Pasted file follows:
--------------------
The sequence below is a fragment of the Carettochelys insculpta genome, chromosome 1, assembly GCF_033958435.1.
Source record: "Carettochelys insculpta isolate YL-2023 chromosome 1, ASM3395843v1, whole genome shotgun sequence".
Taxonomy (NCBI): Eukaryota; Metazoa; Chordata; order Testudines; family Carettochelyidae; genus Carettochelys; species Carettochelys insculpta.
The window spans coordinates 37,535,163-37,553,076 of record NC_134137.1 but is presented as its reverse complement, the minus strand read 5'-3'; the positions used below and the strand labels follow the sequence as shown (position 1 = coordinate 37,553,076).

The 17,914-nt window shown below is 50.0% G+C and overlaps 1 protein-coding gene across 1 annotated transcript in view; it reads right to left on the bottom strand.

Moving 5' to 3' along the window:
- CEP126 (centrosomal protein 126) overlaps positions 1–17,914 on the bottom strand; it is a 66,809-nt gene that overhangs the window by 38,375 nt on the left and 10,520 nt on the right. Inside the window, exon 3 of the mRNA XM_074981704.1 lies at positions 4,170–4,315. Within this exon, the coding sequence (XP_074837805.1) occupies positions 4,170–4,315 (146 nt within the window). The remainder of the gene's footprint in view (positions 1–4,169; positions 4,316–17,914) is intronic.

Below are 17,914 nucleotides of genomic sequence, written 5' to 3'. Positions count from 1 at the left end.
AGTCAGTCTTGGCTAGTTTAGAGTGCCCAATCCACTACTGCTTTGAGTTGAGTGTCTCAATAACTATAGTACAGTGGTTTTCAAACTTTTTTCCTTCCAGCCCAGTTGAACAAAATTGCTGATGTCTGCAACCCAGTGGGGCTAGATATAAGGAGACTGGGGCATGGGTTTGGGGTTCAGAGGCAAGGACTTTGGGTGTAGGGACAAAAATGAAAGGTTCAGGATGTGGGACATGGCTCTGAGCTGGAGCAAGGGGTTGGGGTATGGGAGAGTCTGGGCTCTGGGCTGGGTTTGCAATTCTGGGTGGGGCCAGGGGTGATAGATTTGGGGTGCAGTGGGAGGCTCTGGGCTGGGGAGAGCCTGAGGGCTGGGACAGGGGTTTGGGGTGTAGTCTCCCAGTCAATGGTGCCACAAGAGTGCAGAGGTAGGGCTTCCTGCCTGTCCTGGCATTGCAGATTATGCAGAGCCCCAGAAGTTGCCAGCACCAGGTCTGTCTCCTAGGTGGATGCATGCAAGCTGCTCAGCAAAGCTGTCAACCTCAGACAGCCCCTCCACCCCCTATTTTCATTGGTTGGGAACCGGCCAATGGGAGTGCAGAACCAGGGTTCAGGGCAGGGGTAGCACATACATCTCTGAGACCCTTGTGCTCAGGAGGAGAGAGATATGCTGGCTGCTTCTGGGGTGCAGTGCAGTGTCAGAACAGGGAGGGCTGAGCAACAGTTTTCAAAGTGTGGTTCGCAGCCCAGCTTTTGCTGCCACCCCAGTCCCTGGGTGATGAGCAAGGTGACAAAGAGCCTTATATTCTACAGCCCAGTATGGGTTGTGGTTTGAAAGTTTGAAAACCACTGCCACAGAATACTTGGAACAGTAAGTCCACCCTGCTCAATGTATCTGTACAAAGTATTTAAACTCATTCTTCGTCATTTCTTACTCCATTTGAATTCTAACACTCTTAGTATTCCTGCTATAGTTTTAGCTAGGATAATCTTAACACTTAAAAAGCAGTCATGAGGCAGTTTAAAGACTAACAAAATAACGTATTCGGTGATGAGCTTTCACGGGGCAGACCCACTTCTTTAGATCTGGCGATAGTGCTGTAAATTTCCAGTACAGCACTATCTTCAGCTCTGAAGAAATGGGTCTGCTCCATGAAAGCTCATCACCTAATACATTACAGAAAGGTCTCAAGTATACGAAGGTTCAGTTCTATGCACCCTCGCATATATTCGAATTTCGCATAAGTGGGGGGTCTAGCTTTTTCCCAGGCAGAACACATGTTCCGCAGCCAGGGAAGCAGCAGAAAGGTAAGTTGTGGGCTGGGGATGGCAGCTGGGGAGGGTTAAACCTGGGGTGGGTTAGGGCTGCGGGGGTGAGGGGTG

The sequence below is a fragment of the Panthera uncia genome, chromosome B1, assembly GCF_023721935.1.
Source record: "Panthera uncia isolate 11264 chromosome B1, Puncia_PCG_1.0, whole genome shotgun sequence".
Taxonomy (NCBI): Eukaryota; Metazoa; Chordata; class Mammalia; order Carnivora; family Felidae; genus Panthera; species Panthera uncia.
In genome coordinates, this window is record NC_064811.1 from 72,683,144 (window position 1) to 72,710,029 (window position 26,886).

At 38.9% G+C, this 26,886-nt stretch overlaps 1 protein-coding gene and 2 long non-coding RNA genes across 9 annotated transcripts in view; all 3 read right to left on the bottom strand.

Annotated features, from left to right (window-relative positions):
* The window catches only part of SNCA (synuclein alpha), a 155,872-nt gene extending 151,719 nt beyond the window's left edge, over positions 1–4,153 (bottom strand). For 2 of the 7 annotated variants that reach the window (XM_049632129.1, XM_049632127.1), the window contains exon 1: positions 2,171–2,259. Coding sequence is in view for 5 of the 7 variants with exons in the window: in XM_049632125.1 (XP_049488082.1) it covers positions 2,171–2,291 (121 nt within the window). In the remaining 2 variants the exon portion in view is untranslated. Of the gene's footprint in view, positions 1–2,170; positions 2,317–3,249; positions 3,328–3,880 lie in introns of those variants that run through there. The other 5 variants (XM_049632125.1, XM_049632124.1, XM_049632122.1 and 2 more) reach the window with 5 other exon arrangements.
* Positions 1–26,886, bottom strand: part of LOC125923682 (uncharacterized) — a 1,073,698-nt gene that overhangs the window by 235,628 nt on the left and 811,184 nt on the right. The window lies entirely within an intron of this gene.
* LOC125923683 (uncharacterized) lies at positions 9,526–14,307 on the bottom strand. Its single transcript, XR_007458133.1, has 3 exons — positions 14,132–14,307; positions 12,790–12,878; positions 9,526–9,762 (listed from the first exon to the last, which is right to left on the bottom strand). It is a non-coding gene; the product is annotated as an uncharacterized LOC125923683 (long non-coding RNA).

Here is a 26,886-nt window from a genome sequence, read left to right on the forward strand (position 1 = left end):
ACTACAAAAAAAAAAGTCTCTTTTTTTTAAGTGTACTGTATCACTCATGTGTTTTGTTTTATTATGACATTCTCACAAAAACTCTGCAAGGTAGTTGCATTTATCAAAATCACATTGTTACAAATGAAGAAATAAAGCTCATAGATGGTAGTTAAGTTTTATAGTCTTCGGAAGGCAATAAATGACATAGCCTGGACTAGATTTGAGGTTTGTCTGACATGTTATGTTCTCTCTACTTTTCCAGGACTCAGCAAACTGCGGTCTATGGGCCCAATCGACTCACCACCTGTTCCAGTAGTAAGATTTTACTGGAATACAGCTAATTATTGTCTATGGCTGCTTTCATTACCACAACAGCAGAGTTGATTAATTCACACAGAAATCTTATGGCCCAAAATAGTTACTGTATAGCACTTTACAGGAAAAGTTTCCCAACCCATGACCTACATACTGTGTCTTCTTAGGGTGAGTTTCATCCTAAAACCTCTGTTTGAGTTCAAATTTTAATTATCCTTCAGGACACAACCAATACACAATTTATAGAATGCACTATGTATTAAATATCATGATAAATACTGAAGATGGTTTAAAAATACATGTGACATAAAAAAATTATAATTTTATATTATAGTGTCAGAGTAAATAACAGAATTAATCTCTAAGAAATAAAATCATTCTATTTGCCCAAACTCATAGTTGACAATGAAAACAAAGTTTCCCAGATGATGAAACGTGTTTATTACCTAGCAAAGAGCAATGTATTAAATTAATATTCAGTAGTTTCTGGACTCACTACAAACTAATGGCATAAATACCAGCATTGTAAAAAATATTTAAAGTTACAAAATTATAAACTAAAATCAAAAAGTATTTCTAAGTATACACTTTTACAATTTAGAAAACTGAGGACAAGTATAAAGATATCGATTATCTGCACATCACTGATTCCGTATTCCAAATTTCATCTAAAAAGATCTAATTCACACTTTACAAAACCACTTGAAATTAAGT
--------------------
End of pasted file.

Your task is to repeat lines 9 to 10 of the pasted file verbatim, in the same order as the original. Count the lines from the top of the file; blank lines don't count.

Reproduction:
AGTCAGTCTTGGCTAGTTTAGAGTGCCCAATCCACTACTGCTTTGAGTTGAGTGTCTCAATAACTATAGTACAGTGGTTTTCAAACTTTTTTCCTTCCAGCCCAGTTGAACAAAATTGCTGATGTCTGCAACCCAGTGGGGCTAGATATAAGGAGACTGGGGCATGGGTTTGGGGTTCAGAGGCAAGGACTTTGGGTGTAGGGACAAAAATGAAAGGTTCAGGATGTGGGACATGGCTCTGAGCTGGAGCAAGGGGTTGGGGTATGGGAGAGTCTGGGCTCTGGGCTGGGTTTGCAATTCTGGGTGGGGCCAGGGGTGATAGATTTGGGGTGCAGTGGGAGGCTCTGGGCTGGGGAGAGCCTGAGGGCTGGGACAGGGGTTTGGGGTGTAGTCTCCCAGTCAATGGTGCCACAAGAGTGCAGAGGTAGGGCTTCCTGCCTGTCCTGGCATTGCAGATTATGCAGAGCCCCAGAAGTTGCCAGCACCAGGTCTGTCTCCTAGGTGGATGCATGCAAGCTGCTCAGCAAAGCTGTCAACCTCAGACAGCCCCTCCACCCCCTATTTTCATTGGTTGGGAACCGGCCAATGGGAGTGCAGAACCAGGGTTCAGGGCAGGGGTAGCACATACATCTCTGAGACCCTTGTGCTCAGGAGGAGAGAGATATGCTGGCTGCTTCTGGGGTGCAGTGCAGTGTCAGAACAGGGAGGGCTGAGCAACAGTTTTCAAAGTGTGGTTCGCAGCCCAGCTTTTGCTGCCACCCCAGTCCCTGGGTGATGAGCAAGGTGACAAAGAGCCTTATATTCTACAGCCCAGTATGGGTTGTGGTTTGAAAGTTTGAAAACCACTGCCACAGAATACTTGGAACAGTAAGTCCACCCTGCTCAATGTATCTGTACAAAGTATTTAAACTCATTCTTCGTCATTTCTTACTCCATTTGAATTCTAACACTCTTAGTATTCCTGCTATAGTTTTAGCTAGGATAATCTTAACACTTAAAAAGCAGTCATGAGGCAGTTTAAAGACTAACAAAATAACGTATTCGGTGATGAGCTTTCACGGGGCAGACCCACTTCTTTAGATCTGGCGATAGTGCTGTAAATTTCCAGTACAGCACTATCTTCAGCTCTGAAGAAATGGGTCTGCTCCATGAAAGCTCATCACCTAATACATTACAGAAAGGTCTCAAGTATACGAAGGTTCAGTTCTATGCACCCTCGCATATATTCGAATTTCGCATAAGTGGGGGGTCTAGCTTTTTCCCAGGCAGAACACATGTTCCGCAGCCAGGGAAGCAGCAGAAAGGTAAGTTGTGGGCTGGGGATGGCAGCTGGGGAGGGTTAAACCTGGGGTGGGTTAGGGCTGCGGGGGTGAGGGGTG

The sequence below is a fragment of the Panthera uncia genome, chromosome B1, assembly GCF_023721935.1.